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What Is a Tandem Gait?

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  • Written By: Dan Harkins
  • Edited By: Kaci Lane Hindman
  • Last Modified Date: 21 November 2016
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Physicians have several examinations to help determine if a patient has developed a lack of voluntary muscular control, called ataxia. One way to determine this is called the tandem gait, which involves the patient slowly walking in a straight line, touching the heel of one foot to the toes of the other along the way. Used in concert with a variety of other movement-related tests, a variation of this walk is also a common part of the police officer's field sobriety test.

Ataxia does more than just affect the body's ability to walk in a concerted fashion. It can also hinder a person's ability to perform many voluntary movements, from eating and talking to writing and bathing. It could have many causes, including damage to the cerebellum as in a tumor or stroke, deteriorating diseases like multiple sclerosis, and developmental disorders like cerebral palsy, congenital conditions and alcoholism.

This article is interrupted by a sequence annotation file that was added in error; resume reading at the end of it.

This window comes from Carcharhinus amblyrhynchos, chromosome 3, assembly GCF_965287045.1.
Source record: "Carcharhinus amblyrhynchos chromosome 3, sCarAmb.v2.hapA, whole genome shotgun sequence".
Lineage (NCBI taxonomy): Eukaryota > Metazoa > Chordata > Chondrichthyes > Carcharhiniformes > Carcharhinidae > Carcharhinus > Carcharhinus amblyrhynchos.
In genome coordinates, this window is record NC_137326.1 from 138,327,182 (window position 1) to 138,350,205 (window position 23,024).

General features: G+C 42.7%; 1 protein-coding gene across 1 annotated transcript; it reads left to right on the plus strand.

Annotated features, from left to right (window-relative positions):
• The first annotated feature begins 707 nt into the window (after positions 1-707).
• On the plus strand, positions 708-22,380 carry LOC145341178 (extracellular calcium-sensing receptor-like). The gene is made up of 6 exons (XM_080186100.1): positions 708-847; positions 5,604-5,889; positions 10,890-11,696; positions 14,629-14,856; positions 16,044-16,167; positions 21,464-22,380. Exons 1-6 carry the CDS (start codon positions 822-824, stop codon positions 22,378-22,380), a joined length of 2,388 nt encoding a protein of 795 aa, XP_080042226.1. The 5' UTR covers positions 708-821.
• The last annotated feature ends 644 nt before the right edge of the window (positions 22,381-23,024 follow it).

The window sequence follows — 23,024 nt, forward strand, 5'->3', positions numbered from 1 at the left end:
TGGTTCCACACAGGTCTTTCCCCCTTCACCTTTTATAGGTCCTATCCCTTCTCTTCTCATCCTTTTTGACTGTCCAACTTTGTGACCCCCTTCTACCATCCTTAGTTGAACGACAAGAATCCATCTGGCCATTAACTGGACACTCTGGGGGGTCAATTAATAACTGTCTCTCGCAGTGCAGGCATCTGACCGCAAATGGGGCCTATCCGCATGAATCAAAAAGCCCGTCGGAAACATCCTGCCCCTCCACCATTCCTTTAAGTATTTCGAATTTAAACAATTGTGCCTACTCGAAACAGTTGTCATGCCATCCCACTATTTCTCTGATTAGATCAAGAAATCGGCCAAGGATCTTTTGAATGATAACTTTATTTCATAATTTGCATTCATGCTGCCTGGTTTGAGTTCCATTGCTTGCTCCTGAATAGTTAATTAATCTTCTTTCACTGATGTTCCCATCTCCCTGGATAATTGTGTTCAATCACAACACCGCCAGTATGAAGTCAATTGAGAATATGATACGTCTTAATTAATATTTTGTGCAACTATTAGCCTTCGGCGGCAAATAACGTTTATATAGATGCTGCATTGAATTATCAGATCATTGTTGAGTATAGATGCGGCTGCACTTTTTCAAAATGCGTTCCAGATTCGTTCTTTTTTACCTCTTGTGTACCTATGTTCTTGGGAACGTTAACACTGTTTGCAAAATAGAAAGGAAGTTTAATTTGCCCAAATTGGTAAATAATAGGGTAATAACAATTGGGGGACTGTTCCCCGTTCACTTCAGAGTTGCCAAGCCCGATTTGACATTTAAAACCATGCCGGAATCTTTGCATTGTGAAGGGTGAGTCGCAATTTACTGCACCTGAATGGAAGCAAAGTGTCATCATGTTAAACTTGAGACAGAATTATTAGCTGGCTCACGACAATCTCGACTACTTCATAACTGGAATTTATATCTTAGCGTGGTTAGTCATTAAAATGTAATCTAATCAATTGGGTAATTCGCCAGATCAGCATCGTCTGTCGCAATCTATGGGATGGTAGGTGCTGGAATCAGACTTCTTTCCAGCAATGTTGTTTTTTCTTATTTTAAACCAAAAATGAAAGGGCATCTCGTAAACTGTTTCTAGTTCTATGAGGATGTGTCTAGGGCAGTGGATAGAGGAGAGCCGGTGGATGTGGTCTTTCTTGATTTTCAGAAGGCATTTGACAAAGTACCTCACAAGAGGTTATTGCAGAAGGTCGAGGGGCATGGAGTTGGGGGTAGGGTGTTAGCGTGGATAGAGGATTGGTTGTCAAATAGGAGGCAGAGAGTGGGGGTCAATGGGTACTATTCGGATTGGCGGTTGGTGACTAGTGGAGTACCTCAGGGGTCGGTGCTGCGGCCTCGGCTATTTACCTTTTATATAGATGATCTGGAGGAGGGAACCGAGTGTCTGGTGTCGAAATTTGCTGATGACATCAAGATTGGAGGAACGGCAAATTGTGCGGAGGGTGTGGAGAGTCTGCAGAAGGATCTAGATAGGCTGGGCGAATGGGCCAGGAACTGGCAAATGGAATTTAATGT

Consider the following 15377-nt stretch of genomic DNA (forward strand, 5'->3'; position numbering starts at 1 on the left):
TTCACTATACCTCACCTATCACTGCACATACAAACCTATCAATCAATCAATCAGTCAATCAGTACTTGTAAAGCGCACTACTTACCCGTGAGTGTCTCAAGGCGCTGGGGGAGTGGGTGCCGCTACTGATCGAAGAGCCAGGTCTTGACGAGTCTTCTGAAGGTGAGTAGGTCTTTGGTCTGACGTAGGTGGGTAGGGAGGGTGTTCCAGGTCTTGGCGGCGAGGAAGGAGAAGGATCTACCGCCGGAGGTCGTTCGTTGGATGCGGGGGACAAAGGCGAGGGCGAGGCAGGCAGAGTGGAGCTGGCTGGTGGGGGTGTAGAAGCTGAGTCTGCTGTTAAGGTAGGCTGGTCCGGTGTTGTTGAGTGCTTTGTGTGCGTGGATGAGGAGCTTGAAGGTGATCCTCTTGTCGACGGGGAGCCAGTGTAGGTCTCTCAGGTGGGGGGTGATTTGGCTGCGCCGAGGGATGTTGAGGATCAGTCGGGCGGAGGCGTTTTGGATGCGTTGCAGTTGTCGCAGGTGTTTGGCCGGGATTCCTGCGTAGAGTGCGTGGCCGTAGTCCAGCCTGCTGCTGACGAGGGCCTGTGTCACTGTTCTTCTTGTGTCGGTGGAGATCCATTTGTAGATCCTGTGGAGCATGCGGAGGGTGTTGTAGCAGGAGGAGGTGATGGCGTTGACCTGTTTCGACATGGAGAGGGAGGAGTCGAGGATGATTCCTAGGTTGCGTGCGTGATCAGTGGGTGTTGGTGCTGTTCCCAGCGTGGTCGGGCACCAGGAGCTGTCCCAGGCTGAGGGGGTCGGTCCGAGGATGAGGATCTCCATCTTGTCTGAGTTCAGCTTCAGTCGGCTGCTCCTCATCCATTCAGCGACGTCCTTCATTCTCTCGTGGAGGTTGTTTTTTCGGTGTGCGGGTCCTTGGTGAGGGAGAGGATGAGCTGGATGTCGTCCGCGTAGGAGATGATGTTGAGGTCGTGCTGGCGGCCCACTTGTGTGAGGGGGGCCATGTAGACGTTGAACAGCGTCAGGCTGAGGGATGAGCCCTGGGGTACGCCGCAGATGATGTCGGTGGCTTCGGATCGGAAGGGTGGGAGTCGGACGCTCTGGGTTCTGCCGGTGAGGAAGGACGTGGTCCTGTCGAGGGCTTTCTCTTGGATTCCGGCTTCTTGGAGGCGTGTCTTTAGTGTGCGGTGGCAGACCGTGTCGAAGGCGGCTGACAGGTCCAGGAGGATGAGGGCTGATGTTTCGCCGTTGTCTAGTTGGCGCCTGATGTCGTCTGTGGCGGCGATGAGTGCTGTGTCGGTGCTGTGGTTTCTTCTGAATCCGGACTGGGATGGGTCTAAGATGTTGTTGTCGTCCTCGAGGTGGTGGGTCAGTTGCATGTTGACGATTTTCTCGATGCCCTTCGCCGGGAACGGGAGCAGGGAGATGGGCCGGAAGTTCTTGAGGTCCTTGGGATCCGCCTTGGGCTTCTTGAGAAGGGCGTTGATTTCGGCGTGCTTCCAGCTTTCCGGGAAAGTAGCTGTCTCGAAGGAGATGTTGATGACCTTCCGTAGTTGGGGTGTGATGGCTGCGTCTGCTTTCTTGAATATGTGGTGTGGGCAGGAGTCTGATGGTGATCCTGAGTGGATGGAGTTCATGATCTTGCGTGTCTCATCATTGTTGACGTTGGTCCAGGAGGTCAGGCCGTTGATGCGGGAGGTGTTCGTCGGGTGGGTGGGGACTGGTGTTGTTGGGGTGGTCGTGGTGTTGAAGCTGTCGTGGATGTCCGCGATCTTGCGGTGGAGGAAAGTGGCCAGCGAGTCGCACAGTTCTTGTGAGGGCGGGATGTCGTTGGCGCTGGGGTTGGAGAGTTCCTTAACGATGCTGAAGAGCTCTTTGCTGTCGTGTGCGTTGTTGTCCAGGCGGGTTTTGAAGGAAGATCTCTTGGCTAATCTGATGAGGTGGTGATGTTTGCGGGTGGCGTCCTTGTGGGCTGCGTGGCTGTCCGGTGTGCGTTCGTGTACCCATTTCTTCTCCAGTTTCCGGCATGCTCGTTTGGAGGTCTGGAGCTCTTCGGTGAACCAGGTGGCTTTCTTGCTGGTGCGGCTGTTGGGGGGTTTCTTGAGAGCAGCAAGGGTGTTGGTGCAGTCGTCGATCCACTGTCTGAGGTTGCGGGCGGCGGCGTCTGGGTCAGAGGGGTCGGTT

Several tests like the tandem gait are used to gauge whether a patient has ataxia, at which point radiological examinations might ensure to confirm the diagnosis. A "station test" is performed with the patient's feet spaced wider apart than normal, and then gauging whether a patient remains stable, with and without the eyes closed. In addition to the tandem gait, a normal gait can be performed to see if even that task is hindered.

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Some patients will have ataxia to the lower body, some to the upper body, and others all over. With tests like tandem gait, doctors can measure dexterity in the lower body. Others, like the heel-to-shin test, has the seated patient attempting to place the heel of the foot on top of the other leg's knee — another difficult task for someone suffering from ataxia. Conversely, a finger-to-nose test, another component of many field sobriety tests, can help doctors gauge whether ataxia is thus far isolated to upper-body movements.

The tandem gait test is one of three main parts to many field sobriety tests. By walking in a heel-to-toe fashion while performing basic tasks like counting backward or just counting the steps, officers often can determine if a driver is impaired. Other parts of the test include a one-leg stand for a specified amount of time as well as analyzing the driver's eyes in a horizontal gaze nystagmus test. According to the U.S. National Highway Traffic Safety Administration, more than 90 percent of the time drivers who fail all three parts of the test are drunk. To confirm suspicions, of course, officers will then ask suspects to perform an even less-contestable blood or breath test.

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